Imaginal Discs: The Genetic and Cellular Logic of Pattern Formation by Lewis I. Held, Jr.
Imaginal Discs
by Lewis I. Held, Jr.
Chapter 4: Origin and Growth of Discs

Figure 4.1 | Figure 4.2 | Figure 4.3 | Figure 4.4 | Figure 4.5 | Figure 4.6
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Figure 4.3

Figure 4.3
Demise of the Prepattern Hypothesis in 1969 and ascendancy of the Positional Information Hypothesis, due in part to their clumsy or elegant explanations for homeotic autonomy.
a. Correspondence (arrows) between antennal and leg parts, as deduced from AntennapediaR (AntpR) flies, whose antennae are patchily transformed into 2nd legs [3445]. Abbreviations: A1-3 (antennal segments 1-3), BC (basal cylinder), Ar (arista), Co (coxa), Tr (trochanter), Fe (femur), Ti (tibia), T1-5 (tarsal segments 1-5), Cl (claws). Compasses denote adult polarities (D = dorsal, V = ventral; the inversion is explained below). Antennae of AntpR flies (not shown) have patches of leg tissue. Whenever leg tissue arises at a particular proximal-distal level, it makes leg structures that are appropriate for that level. The implication is that these leg cells can somehow figure out their location along this axis of the antenna. Wolpert and Stern agreed that the antenna and leg probably share some kind of ground plan that both types of cells can read. They disagreed over the kind of ground plan. In Wolpert's scheme it is a gradient; in Stern's, it is a prepattern.

b. The two models. Each of the 7 gray rectangles represents a segmental region (eventually containing 102-103 cells) of the antennal or leg rudiment along the proximal-distal axis.

Lewis Wolpert's Positional Information (PI) Hypothesis explained antenna-to-leg homeosis in terms of a shared coordinate system [4724]. Antennal and leg cells are supposed to use the same positional signal -- a diffusible molecule, M. This morphogen is produced at one end of the organ (left) and diffuses to form a concentration gradient (triangle). The gradient could be linear (as shown) but is more likely exponential. In Step 1, cells assess their distance from the source by measuring the amount of M: the more M that a cell 'tastes' at its site, the nearer it 'thinks' that it must be to the source. In Step 2, cells record these levels (1-7) as positional values (ON or OFF states of memory genes?) that persist after M vanishes. In Step 3, cells translate these values into structures that suit the disc to which they belong. For example, antennal cells interpret the number 7 as arista, while leg cells interpret it as T5 and claws. The interpretation mode that a cell uses (A vs. L) is predetermined by the turning ON or OFF of a particular homeotic gene in one of the cell's ancestors. Mutations in that gene cause homeosis: mutant cells think that they are leg cells, but they can still sense M properly, so they make leg structures that are appropriate for their proximal-distal level in the antenna. Finer-grain patterning within subregions may rely on a second echelon of (segmental) gradients (not shown) [386]. The elegance of Wolpert's model has been its universality: the same gradients can theoretically pattern all of the discs [20, 523, 3701].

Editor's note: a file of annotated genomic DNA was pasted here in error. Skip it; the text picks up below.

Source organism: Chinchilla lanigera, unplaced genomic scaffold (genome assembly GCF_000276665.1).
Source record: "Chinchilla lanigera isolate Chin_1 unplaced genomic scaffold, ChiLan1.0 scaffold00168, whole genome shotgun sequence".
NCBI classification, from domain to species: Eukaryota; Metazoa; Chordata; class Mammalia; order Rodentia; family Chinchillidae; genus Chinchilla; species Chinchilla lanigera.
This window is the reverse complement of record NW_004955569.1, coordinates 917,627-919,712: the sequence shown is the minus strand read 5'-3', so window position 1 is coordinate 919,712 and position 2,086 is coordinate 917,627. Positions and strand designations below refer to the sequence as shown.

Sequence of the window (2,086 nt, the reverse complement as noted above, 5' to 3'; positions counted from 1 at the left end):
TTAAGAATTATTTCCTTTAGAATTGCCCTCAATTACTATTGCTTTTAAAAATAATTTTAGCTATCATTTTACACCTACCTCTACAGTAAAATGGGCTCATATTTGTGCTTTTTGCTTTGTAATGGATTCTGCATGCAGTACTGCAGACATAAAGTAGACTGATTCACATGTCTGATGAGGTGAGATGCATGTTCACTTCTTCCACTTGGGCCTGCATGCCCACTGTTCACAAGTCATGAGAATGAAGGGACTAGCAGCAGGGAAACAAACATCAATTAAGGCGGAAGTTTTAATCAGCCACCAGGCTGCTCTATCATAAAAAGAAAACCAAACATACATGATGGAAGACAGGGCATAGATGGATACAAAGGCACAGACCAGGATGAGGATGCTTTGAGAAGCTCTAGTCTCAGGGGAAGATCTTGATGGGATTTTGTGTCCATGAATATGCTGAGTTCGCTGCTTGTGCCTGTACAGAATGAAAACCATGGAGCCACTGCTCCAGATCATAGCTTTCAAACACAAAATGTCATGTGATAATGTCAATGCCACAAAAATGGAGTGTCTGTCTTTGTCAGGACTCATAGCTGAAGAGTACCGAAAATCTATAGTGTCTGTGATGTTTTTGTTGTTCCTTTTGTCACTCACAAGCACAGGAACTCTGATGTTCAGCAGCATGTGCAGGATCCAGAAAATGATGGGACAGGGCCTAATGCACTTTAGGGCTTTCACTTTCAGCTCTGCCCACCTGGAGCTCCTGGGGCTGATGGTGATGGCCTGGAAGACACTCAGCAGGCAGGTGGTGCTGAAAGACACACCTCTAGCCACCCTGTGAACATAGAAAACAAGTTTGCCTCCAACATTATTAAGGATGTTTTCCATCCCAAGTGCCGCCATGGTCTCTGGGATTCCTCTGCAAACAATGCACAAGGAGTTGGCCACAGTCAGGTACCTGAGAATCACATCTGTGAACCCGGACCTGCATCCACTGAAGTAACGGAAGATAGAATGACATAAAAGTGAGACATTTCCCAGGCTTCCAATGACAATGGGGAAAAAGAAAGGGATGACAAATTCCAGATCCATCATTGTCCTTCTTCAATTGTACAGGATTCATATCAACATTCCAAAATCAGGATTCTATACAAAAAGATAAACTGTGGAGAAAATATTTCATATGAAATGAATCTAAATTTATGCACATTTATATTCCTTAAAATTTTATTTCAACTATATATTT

Curt Stern's Prepattern Hypothesis had a more difficult time explaining homeosis. Its basic assumption was that every pattern element is preceded by a discrete signal (singularity) [4095]. Unlike the morphogen, these signals (circles, ovals, square, triangles, and x) differ qualititively: they are not graded. In Step 1, the disc lays out an array of these signals (the prepattern). The autonomy of the AntpR mosaicism implied that antenna and leg must express one another's signals. (How else could nouveau-leg cells that find themselves stranded in the antenna figure out what structures to make?) In other words, both prepatterns must coexist in each disc [4346]. Antennal cells would normally read one subset of signals (white symbols), while leg cells read the other (black symbols). The filtering of these subsets (cf. Fig. 3.2) would depend on a cell's competence, which in turn would be determined early in development when one of the cell's ancestors turned a particular homeotic gene ON or OFF. Mutations in such genes would lead to inter-disc transformations (cf. Ch. 8). This argument was tolerable for a single type of transformation (e.g., antenna-to-leg), but the large number of inter-disc homeoses [3214] implied that every disc must contain the prepattern for virtually every other disc. While not impossible, this notion seemed implausibly clumsy -- especially when contrasted with how easily the PI Hypothesis handled this same phenomenon.

Panel a is redrawn from [3447] which depicts a right antenna and left leg (see [1587] for A3 subregions, [1516, 1561, 2287] for molecular homology, and [4522] for a different map). Panels b and c are based on the ideas of Stern (Fig. 58 in [4100]) and Wolpert [4734], as contrasted inter se by Bryant [526] and Tokunaga [4346]. Black or white symbols in the antennal and leg schematics are merely abstract representations of the actual patterns. See Figure 8.3 for recent data on how antennal vs. leg identities are controlled. See [2956, 3744] for the origin of the gradient concept. See also App. 7.

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